people, the appropriate action

would be to stop online dating.

There's no formula on

this, but check yourself.

How might you be, in your

own way, when you're wanting

to bounce back from failure?

If you understand your particular

defense, such as you know, well,

I usually move to blame others.

Then you can bounce back from your failure

because you know that that's a pattern

for you and you can take a look inwardly,

realistically taking responsibility for

your part and placing responsibility

elsewhere as it happens, but from a

place of understanding and compassion.

The key thing I've seen in all

my work, you know, at the UN,

at Google, other places, is that

when people cannot acknowledge

their failure, they cannot grow.

The two things are intricately

linked, and it's usually shame

or it's close brother pride.

So the trick is not to be paralyzed by

your failure when you do acknowledge it.

We all fail.

I love this story.

One man on his deathbed, when asked

why his grandson what he learned

in life, he exclaimed, I know a

thousand ways it does not work.

How would that be to encounter

failures as ways that are helping

us know what doesn't work, which in

turn, help us know what does work.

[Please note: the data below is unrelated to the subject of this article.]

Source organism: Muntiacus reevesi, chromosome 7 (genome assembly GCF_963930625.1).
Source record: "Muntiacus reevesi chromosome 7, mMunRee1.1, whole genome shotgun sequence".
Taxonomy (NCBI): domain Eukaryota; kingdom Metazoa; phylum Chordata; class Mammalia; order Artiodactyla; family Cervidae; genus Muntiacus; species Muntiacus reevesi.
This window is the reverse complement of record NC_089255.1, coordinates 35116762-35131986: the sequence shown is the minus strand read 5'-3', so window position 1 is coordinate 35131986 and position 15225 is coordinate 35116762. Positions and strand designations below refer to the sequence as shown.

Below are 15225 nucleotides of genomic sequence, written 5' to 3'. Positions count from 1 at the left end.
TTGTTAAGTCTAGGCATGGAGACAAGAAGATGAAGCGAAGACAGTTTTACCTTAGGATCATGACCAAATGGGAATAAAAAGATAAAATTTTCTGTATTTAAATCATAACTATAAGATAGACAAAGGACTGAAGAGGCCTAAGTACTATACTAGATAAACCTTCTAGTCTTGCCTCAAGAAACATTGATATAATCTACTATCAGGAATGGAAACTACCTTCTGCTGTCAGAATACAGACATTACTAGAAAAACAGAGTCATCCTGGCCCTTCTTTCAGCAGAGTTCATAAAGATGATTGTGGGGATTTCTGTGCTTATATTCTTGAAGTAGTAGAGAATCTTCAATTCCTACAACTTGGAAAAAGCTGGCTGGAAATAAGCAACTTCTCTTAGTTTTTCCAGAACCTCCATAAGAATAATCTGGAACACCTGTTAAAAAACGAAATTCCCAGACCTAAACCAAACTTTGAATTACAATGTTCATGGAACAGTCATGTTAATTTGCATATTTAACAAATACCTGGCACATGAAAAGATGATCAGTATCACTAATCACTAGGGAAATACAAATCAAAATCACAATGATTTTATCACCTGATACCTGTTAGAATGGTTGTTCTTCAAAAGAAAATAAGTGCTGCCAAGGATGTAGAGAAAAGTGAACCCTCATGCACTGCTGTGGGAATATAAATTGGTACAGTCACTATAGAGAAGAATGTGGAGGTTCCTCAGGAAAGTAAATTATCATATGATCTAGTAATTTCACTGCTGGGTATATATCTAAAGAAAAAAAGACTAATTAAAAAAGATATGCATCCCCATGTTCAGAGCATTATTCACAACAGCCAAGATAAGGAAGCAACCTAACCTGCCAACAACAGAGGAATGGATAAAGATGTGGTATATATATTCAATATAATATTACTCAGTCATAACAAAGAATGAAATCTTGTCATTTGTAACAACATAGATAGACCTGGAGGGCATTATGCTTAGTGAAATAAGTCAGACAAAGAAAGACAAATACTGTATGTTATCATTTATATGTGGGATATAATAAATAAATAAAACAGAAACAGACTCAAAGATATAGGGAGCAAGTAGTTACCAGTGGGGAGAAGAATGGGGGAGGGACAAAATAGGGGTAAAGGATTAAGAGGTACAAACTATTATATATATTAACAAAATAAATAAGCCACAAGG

You know, as if we are these sort

of neutral learning algorithms.

We have to take the personalness out

of it and the shame and defense that

can arise to help keep ourselves safe

that are no longer working for us.

I once saw a teacher work with an

older man who had been paralyzed by

'if you're a failure' his whole life.

And this had kept him from doing any of

the creative projects he wanted to do.

The teacher looked at him in front

of a hundred people and he basically

said, 'Can you go all the way with it?

Be a total failure.

Get up here and announced to

us what a failure you are.'

And the man came up to the front of

the room, took the microphone and

he exclaimed, 'I'm a total failure!'

And it was really his biggest

fear in life and in owning it, it

gave this tremendous liberation.

He started laughing as hard out and

we laughed along with him because

the freedom he was experiencing from

the fear of it was really palpable.

And you could tell he felt free

from it for the first time in his

life, by going directly into it.

So I imagine that that man then

could bounce back more quickly from

his future failures that were going

to happen because we all fail.

For me, I see failure as an interesting

thing in my life, and it's not

pleasant most of the time, but it

always helps me grow and learn.

And I've learned that along the way.

And this only happens when

I'm out of my own way, though.

I hope this hack can help you go

a long way and bouncing back from

failure, taking a look at your own

shame, defensiveness, meeting them

mindfully, and then looking at how you

can actually grow from the experience.

Thank you for your practice.

And I wish you well as you work with

becoming more aware of shame and

defensiveness in your life as a way of

bouncing back more quickly from failure.

And remember today, to be gentle, to

see the beauty around you, and most

importantly, be kind to yourself.

Included in

Q&A on Emotional Resilience null Playlist · 5 tracks

Q&A on Emotional Resilience

Playlist · 5 tracks4.9

More by this teacher

What if I Don’t Have the Energy to Be Resilient?Talk by Kelly Boys
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Kelly Boys